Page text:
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New Orleans Food Guide, a City Tasting Tour

New Orleans

New Orleans Food Guide, a City Tasting Tour

Beignet, muffuletta sandwich, po'boy just to name a few: here is a tasty guide to the best food in New Orleans, perfect if you're planning a trip to Louisiana.
17 November, 2014

The Big Easy, NOLA, The Crescent City, N’awlins. New Orleans goes by many names, but one of them should be “Food Heaven”. Once you’ve tasted the great Cajun and Creole recipes in Louisiana’s largest city, you’ll know why. New Orleans’ unique cuisine is a result of the coming together of cultures - French, African-American, Italian and more - and whether it’s po’boys or muffuletta sandwichesspicy jambalaya rice dishes or wholesome gumbo soups, Bloody Mary cocktails or sugar coated beignets, you’ll certainly be going back for seconds...


This is New Orleans, after all. Bourbon Street is where many of the city’s favourite bars and drinks can be found. The Hurricane cocktail - so called because it was served in a hurricane lamp-shaped glass - was invented in the 1940s at Pat O’Brien’s, and contains white and dark rum, passionfruit syrup and lemon juice. Head to Galatoire’s for a Bloody Mary with a dash of Tabasco sauce, revered in New Orleans as a classic pick-me-up. But for New Orleans’ official cocktail, the Sazerac - a mix of cognac or whisky with absinthe, sugar and Peychaud’s bitters - pull up a stool at The Sazerac Bar.


After a night out in New Orleans you’ll need a sugar rush to start your day. Beignets are the answer. Brought to Louisiana by the French Acadians, beignets are deep-fried choux pastries, somewhere between a churro and a doughnut. Unlike doughnuts, they are square instead of round and there’s no hole in the middle. Like doughnuts, they are utterly delicious and best tackled with a steaming hot cup of coffee.

New Orleans’ most famous beignets can be found at Cafe Du Monde, where they have been deluged in powdered sugar and served with cups of chicory coffee (café au lait) since 1862. Alternatively, go direct from the bars of Bourbon Street and catch a late-night beignet at Cafe Beignet set among bronze statues of the likes of Fats Domino and Louis Prima in New Orleans Musical Legends Park. For a savoury twist, head to La Petite Grocery for blue crab beignets with malt vinegar aioli.


It might be packed with tourists, but the French Market is a one stop shop for everything from Cajun spice rubs, to beignet mix. An array of food vendors serve jambalaya, crawfish étouffée, gator on a stick, pralines and more. Every Wednesday, the French Market hosts the Crescent City Farmers Market which has cooking demonstrations, live music and lots of great local produce. Just across the road is Central Grocery, an old-school Italian-American deli, which is home to the muffuletta - a round, flattened sesame-seed bread sandwich stuffed with salami, mortadella, cheese and olive salad.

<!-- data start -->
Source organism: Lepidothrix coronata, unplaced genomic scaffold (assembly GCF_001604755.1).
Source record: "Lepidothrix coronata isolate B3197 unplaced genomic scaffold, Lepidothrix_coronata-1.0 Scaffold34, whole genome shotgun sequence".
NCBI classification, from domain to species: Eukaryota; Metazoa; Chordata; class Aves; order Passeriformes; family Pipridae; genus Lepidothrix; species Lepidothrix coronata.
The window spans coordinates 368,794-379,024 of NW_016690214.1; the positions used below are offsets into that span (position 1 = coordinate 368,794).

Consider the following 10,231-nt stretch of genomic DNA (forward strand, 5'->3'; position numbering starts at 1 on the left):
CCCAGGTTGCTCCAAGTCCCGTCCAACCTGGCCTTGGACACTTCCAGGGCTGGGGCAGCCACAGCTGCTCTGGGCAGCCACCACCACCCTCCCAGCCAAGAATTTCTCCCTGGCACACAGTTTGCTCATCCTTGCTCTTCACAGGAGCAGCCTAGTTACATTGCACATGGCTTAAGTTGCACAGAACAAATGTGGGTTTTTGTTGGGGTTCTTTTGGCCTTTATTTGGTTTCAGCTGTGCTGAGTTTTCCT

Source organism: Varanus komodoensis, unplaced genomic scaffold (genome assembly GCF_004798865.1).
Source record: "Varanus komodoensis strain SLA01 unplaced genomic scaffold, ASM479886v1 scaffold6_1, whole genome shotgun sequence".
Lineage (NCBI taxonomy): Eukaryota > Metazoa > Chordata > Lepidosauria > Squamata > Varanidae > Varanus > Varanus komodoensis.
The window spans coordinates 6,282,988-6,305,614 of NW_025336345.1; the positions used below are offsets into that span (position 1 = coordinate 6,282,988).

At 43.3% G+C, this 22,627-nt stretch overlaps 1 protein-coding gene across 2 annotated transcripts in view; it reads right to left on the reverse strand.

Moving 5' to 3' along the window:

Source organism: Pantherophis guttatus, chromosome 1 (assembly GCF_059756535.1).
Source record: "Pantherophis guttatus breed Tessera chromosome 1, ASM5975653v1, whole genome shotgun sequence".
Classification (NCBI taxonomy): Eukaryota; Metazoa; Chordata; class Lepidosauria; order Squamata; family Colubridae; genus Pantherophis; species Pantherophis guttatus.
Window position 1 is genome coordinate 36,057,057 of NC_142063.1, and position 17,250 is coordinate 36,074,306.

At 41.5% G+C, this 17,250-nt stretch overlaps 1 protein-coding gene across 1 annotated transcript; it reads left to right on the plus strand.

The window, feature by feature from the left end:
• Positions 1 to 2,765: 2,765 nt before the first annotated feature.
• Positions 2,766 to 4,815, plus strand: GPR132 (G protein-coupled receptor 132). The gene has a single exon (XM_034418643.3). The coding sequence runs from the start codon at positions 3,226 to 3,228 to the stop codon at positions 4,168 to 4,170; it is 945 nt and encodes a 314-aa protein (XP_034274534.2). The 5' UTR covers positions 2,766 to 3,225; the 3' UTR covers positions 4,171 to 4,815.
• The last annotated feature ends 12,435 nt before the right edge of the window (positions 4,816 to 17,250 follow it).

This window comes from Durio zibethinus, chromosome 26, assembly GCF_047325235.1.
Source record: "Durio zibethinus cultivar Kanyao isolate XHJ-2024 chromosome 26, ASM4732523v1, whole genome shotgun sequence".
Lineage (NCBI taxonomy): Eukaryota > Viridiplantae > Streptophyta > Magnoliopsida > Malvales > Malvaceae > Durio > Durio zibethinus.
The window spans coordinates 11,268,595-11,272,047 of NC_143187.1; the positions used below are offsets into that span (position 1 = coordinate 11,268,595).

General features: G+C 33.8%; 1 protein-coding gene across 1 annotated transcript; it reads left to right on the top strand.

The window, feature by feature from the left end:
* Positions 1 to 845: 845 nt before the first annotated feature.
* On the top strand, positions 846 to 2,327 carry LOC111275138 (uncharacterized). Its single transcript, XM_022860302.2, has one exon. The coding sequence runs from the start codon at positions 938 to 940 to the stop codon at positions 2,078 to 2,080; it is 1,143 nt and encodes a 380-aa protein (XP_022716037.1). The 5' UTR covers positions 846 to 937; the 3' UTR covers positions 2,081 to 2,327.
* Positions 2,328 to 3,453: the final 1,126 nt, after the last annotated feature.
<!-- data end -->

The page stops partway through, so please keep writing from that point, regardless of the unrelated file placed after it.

No table in New Orleans is complete without a bottle or two of hot pepper sauce. Tabasco sauce has been made in Louisiana for some 140 years, and appears in many Cajun and Creole specialities, from gumbo to charbroiled oysters. Just two hours drive from New Orleans, a visit to the Tabasco Factory and Country Store reveals the secrets behind the famous sauce. But this being New Orleans, there are plenty of alternatives. Pepper Palace has over 1000 varieties of hot sauce, from Jimi Hendrix VooDoo Chile peach habanero sauce, to Flashbang Hot Sauce, which comes inside its own hand grenade. For the truly insane, there’s the Hottest Sauce in the Universe - 2nd Dimension, which comes with all kinds of health warnings, and can only be bought after signing a disclaimer.


This is no ordinary sandwich. The po’boy is made with French bread - ideally baked locally by the Leidenheimer Baking Co. - that’s as crispy on the outside as it’s fluffy on the inside; filled with meat or fish, salad, pickles and mayo. It’s as New Orleans as jazz music and Mardi Gras, and is said to date back to the Streetcar strikes of 1929, when a local restaurant owned by Bennie and Clovis Martin fed striking workers or “poor boys” for free.

While traditional po’boys are stuffed with deep fried shrimp, crawfish or oysters, the beauty of the po’boy is that it can be stuffed with anything, as long as it tastes good. Established in 1950, Johnny’s Po’boys claims to be the oldest family run po’boy restaurant in the world, and does a mean hot roast beef po’boy with gravy. Over in Irish Channel there’s Parasol’s, whose seasonal speciality is a deep-fried soft shell crab po’boy. Or go upmarket with a kobe beef cheese burger po’boy at the Hermes Bar at Antoine’s Restaurant.